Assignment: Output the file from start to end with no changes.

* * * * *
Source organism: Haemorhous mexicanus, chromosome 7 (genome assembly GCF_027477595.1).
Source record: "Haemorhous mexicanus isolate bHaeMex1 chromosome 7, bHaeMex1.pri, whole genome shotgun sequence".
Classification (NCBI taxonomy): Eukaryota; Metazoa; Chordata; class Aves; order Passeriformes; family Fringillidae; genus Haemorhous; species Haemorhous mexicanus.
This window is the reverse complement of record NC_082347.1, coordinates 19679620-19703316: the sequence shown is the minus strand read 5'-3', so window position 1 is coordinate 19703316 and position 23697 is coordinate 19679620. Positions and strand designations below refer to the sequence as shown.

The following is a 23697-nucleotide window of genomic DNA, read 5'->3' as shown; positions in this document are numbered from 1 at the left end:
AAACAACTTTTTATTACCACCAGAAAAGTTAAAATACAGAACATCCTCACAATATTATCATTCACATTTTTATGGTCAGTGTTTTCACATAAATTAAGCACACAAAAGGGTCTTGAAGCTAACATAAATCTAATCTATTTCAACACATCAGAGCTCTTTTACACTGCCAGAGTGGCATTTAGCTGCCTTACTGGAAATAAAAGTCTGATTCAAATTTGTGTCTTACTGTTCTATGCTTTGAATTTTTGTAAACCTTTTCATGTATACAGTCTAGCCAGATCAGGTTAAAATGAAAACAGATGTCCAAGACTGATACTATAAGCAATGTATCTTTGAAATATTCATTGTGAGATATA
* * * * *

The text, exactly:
Source organism: Haemorhous mexicanus, chromosome 7 (genome assembly GCF_027477595.1).
Source record: "Haemorhous mexicanus isolate bHaeMex1 chromosome 7, bHaeMex1.pri, whole genome shotgun sequence".
Classification (NCBI taxonomy): Eukaryota; Metazoa; Chordata; class Aves; order Passeriformes; family Fringillidae; genus Haemorhous; species Haemorhous mexicanus.
This window is the reverse complement of record NC_082347.1, coordinates 19679620-19703316: the sequence shown is the minus strand read 5'-3', so window position 1 is coordinate 19703316 and position 23697 is coordinate 19679620. Positions and strand designations below refer to the sequence as shown.

The following is a 23697-nucleotide window of genomic DNA, read 5'->3' as shown; positions in this document are numbered from 1 at the left end:
AAACAACTTTTTATTACCACCAGAAAAGTTAAAATACAGAACATCCTCACAATATTATCATTCACATTTTTATGGTCAGTGTTTTCACATAAATTAAGCACACAAAAGGGTCTTGAAGCTAACATAAATCTAATCTATTTCAACACATCAGAGCTCTTTTACACTGCCAGAGTGGCATTTAGCTGCCTTACTGGAAATAAAAGTCTGATTCAAATTTGTGTCTTACTGTTCTATGCTTTGAATTTTTGTAAACCTTTTCATGTATACAGTCTAGCCAGATCAGGTTAAAATGAAAACAGATGTCCAAGACTGATACTATAAGCAATGTATCTTTGAAATATTCATTGTGAGATATA